Using shares as an example, the basics steps are:
You find a bid-offer quote from a spread betting company.
If you think the shares are going to rise above the offer price, you buy.
If you think the shares are going to fall below the bid price, you sell.
You enter the total funds you wish to risk and place an appropriate stop-loss.
What you need to know:
The higher or ‘offer’ price is for buyers and the lower or ‘bid’ price is for sellers. If you think the price of BT shares will rise above the offer price of 188p, you buy. Also known as an ‘up bet’ or ‘going long’.
Conversely, if you think the price of BT shares will fall below the bid price of 186p, you sell. Also known as a ‘down bet’ or ‘going short’.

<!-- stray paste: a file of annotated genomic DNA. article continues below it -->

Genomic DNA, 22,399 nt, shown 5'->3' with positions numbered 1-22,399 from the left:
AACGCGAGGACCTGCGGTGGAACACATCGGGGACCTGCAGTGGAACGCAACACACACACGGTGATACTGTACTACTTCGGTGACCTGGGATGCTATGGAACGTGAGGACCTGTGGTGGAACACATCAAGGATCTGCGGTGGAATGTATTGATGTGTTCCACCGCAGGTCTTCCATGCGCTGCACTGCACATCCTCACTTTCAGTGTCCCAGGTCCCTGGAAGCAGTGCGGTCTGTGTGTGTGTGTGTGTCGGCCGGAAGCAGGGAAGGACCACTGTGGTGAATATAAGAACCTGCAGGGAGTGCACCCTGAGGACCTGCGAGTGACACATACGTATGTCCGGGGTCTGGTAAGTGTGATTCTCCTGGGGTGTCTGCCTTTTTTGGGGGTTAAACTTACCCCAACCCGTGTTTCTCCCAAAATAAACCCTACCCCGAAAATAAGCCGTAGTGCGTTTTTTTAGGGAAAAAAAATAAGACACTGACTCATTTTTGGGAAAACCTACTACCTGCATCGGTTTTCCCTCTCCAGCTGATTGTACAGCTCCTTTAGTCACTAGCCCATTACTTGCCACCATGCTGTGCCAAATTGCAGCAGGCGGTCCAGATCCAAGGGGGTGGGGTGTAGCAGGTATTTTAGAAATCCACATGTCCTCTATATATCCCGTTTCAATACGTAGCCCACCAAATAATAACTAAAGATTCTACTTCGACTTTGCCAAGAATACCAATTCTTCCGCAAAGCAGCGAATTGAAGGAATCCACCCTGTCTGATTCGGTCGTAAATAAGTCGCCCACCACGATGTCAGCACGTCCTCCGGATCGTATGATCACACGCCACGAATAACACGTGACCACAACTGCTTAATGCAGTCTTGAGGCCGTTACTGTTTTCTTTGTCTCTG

You specify how much in pounds (£), dollars ($) or euros (€) you wish to bet (called the ‘stake’) per point movement or per ‘tic’ in BT. In this case, one point or one tic is equivalent to a penny movement in BT shares.
As you are trading on a ‘per point’ movement of the shares either way, there is no fixed amount that you can win or lose. Your profits or losses are equivalent to a multiple of your stake. For example, if BT shares rise 5 points from 188p to 193p, you win £50 on a £10 per point bet (£10 x 5 points = £50).
As you are betting on the price movement only, you do not own the underlying share at any point.
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